Quebec tools company gets federal, provincial support to acquire equipment

Clortech Tools, a small and mid-sized family-owned company in Quebec, has received a total of $812,500 from the federal and provincial governments to add to their project investment to acquire equipment that will increase their production capacity. A repayable contribution of $250,000 will come  from the Canada Economic Development for Quebec Regions. The Quebec government will provide $562,500 in loans from its ESSOR program and from Investissement Québec. These funds, which boosted project investment to $1.3 million, are intended to help the innovative manufacturing sector.  The funds are to acquire eight-axis numerically controlled grinding machine to serve Clortech’s clientele in the aerospace, marine, military, automobile and pharmaceutical sectors. Among its clients are Bombardier and Pratt & Whitney.

Toronto hosts Samsung’s second AI centre in North America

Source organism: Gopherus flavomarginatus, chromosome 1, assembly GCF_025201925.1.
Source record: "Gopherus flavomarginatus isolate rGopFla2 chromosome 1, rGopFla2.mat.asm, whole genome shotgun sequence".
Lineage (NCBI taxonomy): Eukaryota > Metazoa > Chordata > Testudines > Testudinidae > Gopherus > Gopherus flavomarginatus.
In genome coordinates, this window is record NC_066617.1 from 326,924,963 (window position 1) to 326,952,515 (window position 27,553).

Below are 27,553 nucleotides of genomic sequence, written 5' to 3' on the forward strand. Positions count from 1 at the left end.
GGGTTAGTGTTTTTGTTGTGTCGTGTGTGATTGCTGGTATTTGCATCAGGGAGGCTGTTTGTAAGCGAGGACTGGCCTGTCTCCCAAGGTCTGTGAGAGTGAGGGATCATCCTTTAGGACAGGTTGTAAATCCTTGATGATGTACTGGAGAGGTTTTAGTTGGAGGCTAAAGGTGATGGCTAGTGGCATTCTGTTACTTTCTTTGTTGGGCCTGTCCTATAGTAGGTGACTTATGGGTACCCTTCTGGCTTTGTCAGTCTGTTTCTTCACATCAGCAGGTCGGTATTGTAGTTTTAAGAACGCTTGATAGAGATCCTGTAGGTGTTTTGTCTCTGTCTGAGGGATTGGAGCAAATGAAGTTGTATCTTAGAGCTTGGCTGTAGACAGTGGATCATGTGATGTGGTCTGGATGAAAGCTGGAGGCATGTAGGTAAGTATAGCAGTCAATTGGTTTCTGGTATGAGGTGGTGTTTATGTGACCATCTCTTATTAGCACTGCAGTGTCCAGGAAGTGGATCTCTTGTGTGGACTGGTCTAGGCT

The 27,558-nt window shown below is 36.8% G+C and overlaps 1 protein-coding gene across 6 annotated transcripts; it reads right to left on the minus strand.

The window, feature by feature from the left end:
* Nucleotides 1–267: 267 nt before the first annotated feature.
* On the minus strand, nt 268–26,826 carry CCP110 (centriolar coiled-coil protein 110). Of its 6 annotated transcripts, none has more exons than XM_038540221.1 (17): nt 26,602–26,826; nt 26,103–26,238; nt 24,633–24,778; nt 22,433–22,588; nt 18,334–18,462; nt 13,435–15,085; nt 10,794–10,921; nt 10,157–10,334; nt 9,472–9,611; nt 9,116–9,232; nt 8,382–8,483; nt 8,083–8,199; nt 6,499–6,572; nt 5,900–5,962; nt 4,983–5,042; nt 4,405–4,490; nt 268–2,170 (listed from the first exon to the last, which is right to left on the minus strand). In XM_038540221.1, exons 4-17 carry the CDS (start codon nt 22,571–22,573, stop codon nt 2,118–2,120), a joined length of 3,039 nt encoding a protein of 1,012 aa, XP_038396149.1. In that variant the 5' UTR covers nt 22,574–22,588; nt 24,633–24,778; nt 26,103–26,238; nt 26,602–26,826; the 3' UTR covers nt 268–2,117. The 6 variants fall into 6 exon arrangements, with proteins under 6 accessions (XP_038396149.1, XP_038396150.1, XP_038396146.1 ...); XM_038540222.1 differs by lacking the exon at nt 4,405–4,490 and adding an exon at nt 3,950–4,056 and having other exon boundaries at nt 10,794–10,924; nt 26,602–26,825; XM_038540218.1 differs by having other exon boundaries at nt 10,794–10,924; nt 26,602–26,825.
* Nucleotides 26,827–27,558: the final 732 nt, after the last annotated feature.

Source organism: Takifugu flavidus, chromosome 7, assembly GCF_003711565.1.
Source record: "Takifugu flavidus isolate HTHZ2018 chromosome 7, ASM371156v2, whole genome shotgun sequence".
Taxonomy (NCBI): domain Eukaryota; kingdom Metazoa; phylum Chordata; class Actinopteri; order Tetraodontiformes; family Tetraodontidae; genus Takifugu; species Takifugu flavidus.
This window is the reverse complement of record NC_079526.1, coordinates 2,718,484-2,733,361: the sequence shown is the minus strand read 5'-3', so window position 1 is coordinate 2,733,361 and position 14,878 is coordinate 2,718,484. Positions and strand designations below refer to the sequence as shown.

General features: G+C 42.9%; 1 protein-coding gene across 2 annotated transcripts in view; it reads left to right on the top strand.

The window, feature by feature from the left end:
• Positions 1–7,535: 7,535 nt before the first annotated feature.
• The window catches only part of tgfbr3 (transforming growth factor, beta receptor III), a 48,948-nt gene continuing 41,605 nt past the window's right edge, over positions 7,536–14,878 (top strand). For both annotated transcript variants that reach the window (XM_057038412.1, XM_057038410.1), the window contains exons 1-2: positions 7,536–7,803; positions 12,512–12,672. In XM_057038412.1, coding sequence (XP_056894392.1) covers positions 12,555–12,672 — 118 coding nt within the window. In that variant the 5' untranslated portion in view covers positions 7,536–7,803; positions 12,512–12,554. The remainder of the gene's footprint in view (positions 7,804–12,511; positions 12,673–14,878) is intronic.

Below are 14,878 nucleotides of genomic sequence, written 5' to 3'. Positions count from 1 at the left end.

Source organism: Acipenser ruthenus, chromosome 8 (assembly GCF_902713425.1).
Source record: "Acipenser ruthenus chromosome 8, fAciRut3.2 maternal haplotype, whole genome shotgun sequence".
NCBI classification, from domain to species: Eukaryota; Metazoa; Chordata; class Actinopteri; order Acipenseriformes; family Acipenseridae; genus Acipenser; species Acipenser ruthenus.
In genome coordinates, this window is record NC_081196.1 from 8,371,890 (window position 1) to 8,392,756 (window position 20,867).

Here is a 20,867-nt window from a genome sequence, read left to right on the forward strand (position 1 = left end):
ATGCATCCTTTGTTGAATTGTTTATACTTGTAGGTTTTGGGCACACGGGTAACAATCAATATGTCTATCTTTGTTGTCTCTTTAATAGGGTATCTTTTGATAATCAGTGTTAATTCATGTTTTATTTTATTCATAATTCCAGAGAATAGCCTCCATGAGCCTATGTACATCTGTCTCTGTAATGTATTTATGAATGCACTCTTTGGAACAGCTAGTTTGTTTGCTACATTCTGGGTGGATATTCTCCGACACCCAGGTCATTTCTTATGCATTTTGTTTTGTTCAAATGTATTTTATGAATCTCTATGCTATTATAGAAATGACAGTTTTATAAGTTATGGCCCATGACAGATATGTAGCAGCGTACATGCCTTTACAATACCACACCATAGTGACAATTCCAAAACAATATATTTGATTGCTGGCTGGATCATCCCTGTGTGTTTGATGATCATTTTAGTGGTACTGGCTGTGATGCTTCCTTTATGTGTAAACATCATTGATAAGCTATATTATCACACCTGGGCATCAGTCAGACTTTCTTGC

Samsung Research America (SRA) will establish an AI centre in Toronto’s downtown core at MaRS Discovery District. The AI centre seeks to hasten the adoption of AI using machine-learning technology on multiple devices — ranging from household gadgets and appliances to vehicles — with the goal of reducing friction between the user and the device. The Toronto AI centre joins a network of similar centres also announced recently in the UK and Russia. It is the second AI centre to be established in North America, the other one being in Mountain View, California. The Toronto team will work in partnership with the company’s Silicon Valley team. Dr Sven Dickinson, computer vision technologies expert and past chair of the Department of Computer Science at the Univ of Toronto, will head the Toronto centre. He is expected to play an important part in Samsung’s research on core AI technologies that entail language, vision and other multi-modal interactions. A key factor in choosing Southern Ontario to host the AI centre is the availability of talent, particularly AI researchers at the Univ of Toronto and Univ of Waterloo, which both have longstanding relationships with Samsung. Other considerations by Samsung for its location at MaRS Discovery District are stronger collaboration with regional start-ups and enlargement of the present ecosystem, and the encouraging environment by the MaRS community itself of cross-disciplinary collaboration ending in breakthrough discoveries and solutions.